Information on what happens if you've failed a subject and what next steps you should take.
About failing a subject
Failing a subject can be disheartening but it is a good opportunity to review whether you’re studying subjects that engage and motivate you, whether you need to improve your study techniques or whether you need to adjust your study load. It is important to reflect on why you failed a subject and come up with some strategies to improve your performance for the following semester.
For student visa holders who fail a subject, this may mean you are no longer able to complete your course by your visa end date. You will need to plan how to catch up in case your visa cannot be renewed.
If you have failed a subject, the credit points won’t count towards your degree, but it may affect your WAM. You will need to repeat the subject, in the case of a core or compulsory subject; or ‘replace’ the subject with a different subject.
Considering withdrawing from a subject early in semester?
Visit the subject withdrawal page to learn about the consequences of withdrawing from a subject, important subject key dates, and the support available to help you make a decision.
If you fail a core or compulsory subject
If you fail a core or compulsory subject, you will not have met the academic progress requirements for your course and will receive an email with important information about your academic progress once results are finalised. If you’re “At Risk” of making unsatisfactory progress then you will be asked to complete a Return To Good Standing Plan. If your progress is deemed unsatisfactory, you may be invited via email to attend a meeting with the Course Academic Progress Committee (CAPC).
Find out more about unsatisfactory academic progress.
You will also need to enrol in that subject again to meet your course requirements.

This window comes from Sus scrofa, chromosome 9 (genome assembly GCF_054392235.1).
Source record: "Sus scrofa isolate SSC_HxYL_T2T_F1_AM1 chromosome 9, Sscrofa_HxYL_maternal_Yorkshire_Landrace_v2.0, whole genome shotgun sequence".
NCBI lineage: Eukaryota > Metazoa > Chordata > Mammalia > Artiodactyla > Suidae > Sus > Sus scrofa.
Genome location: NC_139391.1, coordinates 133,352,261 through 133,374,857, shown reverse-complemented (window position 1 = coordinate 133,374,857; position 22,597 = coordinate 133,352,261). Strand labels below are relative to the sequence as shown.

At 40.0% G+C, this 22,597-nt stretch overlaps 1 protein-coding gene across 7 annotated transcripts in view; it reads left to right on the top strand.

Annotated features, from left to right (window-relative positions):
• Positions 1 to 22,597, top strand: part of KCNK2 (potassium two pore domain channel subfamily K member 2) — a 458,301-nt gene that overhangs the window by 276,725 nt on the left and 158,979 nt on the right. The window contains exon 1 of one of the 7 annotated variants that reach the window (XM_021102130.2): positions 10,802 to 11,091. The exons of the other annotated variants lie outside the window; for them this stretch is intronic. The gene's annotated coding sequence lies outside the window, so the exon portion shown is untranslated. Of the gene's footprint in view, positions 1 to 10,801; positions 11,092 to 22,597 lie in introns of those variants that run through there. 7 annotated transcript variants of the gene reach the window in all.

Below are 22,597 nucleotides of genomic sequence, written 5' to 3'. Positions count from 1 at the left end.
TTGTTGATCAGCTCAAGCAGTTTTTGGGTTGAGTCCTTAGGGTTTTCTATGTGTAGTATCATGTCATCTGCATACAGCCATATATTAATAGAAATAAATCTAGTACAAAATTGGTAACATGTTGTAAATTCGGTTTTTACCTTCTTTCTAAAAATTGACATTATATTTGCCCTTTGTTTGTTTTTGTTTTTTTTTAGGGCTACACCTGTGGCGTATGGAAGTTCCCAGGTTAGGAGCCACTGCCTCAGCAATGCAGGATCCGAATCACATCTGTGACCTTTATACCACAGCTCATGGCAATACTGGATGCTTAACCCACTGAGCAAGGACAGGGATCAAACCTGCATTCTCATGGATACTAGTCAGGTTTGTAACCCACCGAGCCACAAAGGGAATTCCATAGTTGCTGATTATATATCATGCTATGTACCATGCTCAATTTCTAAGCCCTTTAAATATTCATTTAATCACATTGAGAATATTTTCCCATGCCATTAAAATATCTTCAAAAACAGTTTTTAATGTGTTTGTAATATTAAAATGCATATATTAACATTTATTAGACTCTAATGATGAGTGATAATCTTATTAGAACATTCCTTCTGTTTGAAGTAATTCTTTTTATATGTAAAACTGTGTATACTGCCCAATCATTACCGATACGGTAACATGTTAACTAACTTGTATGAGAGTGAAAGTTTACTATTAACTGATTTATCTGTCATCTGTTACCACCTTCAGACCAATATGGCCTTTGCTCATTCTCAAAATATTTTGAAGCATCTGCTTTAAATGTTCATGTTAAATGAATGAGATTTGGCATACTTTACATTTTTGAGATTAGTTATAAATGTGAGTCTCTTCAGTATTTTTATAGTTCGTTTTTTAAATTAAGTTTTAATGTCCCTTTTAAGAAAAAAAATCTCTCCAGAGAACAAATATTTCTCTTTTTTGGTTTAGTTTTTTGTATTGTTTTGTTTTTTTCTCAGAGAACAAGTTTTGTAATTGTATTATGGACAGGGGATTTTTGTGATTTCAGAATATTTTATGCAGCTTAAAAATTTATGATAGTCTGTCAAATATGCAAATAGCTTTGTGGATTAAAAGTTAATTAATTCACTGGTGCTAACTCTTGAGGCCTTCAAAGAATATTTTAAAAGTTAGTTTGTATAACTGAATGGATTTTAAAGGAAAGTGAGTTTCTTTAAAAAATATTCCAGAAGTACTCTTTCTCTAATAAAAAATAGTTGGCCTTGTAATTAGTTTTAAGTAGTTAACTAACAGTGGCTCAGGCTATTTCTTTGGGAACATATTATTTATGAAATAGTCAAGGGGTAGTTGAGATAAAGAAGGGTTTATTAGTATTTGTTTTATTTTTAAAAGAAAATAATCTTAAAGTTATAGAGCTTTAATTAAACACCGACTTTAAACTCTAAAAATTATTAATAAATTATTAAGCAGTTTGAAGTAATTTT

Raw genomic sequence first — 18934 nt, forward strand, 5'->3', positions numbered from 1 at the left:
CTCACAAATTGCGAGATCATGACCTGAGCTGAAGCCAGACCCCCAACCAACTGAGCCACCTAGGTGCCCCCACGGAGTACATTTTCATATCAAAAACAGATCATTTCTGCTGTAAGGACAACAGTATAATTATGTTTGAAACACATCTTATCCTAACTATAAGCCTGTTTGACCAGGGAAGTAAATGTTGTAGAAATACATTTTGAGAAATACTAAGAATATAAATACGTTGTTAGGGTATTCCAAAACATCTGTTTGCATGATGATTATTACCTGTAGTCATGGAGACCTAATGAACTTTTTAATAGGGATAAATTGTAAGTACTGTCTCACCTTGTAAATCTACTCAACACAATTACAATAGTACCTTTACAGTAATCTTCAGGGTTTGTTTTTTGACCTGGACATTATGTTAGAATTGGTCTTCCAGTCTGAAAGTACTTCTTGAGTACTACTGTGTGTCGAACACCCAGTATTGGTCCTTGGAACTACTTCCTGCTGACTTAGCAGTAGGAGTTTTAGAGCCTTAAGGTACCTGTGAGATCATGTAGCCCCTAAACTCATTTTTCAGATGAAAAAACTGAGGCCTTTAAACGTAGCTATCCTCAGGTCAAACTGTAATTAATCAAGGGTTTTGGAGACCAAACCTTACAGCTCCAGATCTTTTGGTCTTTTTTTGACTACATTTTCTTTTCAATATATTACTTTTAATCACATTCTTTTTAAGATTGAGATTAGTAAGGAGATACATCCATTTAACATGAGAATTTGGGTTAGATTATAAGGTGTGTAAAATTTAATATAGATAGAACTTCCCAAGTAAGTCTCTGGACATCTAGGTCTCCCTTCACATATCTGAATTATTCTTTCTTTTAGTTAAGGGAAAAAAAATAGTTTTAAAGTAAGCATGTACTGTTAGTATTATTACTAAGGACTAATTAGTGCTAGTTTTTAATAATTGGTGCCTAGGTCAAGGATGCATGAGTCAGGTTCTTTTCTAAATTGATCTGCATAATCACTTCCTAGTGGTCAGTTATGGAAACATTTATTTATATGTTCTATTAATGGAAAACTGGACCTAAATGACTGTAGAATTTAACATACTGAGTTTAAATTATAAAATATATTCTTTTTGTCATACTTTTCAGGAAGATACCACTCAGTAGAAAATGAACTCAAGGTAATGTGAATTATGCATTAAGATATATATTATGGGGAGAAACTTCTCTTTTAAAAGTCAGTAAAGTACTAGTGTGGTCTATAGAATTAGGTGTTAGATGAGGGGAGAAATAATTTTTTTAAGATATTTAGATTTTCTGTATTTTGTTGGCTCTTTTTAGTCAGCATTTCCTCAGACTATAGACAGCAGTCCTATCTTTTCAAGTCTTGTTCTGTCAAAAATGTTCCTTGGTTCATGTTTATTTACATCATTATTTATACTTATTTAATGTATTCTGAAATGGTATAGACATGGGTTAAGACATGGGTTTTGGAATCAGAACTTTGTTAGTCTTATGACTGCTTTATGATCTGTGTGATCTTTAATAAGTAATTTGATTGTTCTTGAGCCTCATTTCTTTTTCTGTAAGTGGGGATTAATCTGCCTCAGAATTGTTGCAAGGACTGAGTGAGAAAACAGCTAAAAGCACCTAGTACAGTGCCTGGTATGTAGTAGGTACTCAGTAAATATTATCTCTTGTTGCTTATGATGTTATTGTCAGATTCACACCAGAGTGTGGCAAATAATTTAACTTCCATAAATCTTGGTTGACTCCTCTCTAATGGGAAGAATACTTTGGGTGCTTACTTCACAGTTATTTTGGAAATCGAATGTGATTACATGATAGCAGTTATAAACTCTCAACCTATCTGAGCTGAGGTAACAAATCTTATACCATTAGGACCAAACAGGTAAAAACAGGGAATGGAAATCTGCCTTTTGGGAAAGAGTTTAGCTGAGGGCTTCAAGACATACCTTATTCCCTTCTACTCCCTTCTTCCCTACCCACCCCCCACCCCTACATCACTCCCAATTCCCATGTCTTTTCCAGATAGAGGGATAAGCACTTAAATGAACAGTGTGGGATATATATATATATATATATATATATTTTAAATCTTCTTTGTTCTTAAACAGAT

If you fail more than one subject
If you fail 50% or more of your enrolled subjects within a half-year period, you will not have met the academic progress requirements for your course and will receive an email with important information about your academic progress once results are finalised. You will be invited to an appointment to discuss your progress and receive advice and guidance about getting back on track. Find out more about unsatisfactory academic progress.
If you fail a prerequisite subject
If you have failed a subject which is a prerequisite for a subject that you are currently enrolled in, you will be withdrawn from that subject as you will not have met the prerequisite requirement. You will be sent an email regarding the withdrawal.
If this occurs, you will need to either:
- Enrol in a new subject to replace the withdrawn subject:
- Apply for approval to remain enrolled in the withdrawn subject:
If you are in your final year of study
If you have recorded a close fail grade in a subject, and you are in your final year of study, you may be eligible for additional assessment under the final subject assessment rule. The final subject rule is not something you can apply for. You will be contacted if you are eligible. Find out more about final subject assessment.
If you are planning to graduate this year, you will not be able to graduate if you have:
- failed subject/s in your final study period, or
- been offered a special assessment, and don't decline it before the deadline.
Visit the graduation eligibility FAQ for more information, including when and how to decline a special assessment.